WASHINGTON – President Donald Trump has given the Central Intelligence Agency secret new authority to conduct drone strikes against suspected terrorists, U.S. officials said, changing the Obama administration’s policy of limiting the spy agency’s paramilitary role and reopening a turf war between the agency and the Pentagon.
The new authority, which hadn’t been previously disclosed, represents a significant departure from a cooperative approach that had become standard practice by the end of former President Barack Obama’s tenure: The CIA used drones and other intelligence resources to locate suspected terrorists and then the military conducted the actual strike. The U.S. drone strike that killed Taliban leader Mullah Mansour in May 2016 in Pakistan was the best example of that hybrid approach, U.S. officials said.
The Obama administration put the military in charge of pulling the trigger to promote transparency and accountability. The CIA, which operates under covert authorities, wasn’t required to disclose the number of suspected terrorists or civilian bystanders it killed in drone strikes. The Pentagon, however, must publicly report most airstrikes.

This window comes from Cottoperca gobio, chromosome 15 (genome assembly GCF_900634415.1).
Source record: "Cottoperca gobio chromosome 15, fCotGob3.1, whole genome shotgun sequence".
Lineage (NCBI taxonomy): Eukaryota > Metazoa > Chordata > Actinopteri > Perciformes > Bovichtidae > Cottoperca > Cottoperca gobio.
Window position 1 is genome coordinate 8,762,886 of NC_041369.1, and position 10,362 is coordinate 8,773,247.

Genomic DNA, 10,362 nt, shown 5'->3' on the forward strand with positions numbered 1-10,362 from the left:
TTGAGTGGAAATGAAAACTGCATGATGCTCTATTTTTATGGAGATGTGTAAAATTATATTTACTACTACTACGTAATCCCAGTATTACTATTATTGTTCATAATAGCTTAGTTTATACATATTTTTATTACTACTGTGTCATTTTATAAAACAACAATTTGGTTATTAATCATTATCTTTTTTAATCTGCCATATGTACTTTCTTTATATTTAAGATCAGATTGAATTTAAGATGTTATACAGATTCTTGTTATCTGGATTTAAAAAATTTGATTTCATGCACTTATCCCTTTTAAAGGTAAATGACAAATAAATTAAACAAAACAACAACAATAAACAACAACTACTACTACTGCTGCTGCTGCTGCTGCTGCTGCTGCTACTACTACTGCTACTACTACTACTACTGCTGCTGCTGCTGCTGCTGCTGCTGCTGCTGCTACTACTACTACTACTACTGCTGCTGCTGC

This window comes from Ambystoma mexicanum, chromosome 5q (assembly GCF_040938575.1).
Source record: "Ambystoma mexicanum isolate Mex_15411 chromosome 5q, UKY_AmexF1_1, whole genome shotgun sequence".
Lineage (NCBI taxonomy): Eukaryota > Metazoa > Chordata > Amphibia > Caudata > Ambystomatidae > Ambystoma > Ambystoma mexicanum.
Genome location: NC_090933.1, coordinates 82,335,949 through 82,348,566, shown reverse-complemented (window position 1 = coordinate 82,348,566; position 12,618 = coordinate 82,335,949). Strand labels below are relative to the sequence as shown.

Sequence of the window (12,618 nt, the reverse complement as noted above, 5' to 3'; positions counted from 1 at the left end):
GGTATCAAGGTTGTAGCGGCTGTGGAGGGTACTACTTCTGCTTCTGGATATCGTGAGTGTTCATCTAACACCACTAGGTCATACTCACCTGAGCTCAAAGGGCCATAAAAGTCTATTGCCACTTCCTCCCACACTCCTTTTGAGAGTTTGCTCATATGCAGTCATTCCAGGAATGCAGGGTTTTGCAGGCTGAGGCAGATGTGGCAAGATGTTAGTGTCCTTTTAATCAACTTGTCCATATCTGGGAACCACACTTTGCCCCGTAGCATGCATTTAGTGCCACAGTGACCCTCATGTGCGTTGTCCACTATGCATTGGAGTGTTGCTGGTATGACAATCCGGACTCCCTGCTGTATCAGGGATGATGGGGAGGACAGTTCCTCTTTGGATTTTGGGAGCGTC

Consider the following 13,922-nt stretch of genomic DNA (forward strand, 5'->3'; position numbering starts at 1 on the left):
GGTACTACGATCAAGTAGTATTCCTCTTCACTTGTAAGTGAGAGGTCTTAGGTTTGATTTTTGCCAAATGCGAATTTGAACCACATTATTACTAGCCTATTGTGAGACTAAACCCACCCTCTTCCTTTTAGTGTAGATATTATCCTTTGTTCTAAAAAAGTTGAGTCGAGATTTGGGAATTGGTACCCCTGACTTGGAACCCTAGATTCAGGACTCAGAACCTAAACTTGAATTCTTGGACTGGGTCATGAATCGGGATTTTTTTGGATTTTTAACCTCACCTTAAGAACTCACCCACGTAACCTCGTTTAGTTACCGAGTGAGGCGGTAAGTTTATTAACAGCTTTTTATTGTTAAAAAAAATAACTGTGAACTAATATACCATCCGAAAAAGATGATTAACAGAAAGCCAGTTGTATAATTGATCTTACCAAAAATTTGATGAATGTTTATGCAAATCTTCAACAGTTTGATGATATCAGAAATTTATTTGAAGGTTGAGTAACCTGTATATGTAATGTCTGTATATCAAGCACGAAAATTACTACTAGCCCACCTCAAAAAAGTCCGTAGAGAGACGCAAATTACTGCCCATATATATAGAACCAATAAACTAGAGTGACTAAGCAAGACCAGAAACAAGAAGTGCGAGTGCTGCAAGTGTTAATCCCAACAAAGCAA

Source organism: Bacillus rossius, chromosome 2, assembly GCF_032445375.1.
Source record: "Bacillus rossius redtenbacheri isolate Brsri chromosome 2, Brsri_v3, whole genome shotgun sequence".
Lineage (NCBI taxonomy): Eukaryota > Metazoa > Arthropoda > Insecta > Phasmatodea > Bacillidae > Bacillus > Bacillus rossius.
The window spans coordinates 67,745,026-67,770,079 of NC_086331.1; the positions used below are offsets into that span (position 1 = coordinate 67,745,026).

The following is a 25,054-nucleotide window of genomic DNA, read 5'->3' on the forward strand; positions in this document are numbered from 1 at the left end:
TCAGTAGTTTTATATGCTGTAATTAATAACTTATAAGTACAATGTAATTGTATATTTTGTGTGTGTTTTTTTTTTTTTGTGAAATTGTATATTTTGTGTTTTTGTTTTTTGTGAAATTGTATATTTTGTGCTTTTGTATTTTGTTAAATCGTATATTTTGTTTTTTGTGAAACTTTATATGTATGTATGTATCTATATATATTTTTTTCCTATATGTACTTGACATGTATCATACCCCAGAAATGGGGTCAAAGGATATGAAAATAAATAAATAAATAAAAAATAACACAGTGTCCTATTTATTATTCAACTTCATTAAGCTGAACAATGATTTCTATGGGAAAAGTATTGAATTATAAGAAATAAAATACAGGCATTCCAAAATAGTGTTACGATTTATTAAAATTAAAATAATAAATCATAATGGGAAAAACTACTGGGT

Mr. Trump has indicated he wants to accelerate the fight against Islamic State and other militant groups. The CIA first used its new authority in late February in a strike on a senior al Qaeda leader in Syria, Abu al-Khayr al-Masri, U.S. officials said. The strike in northern Syria on Mr. Masri, a son-in-law of the late al Qaeda leader Osama bin Laden, had been reported, but it wasn’t previously known the CIA had carried it out under the new authority. U.S. officials are still assessing results of the strike.
Spokesmen for the Pentagon and the CIA declined to comment.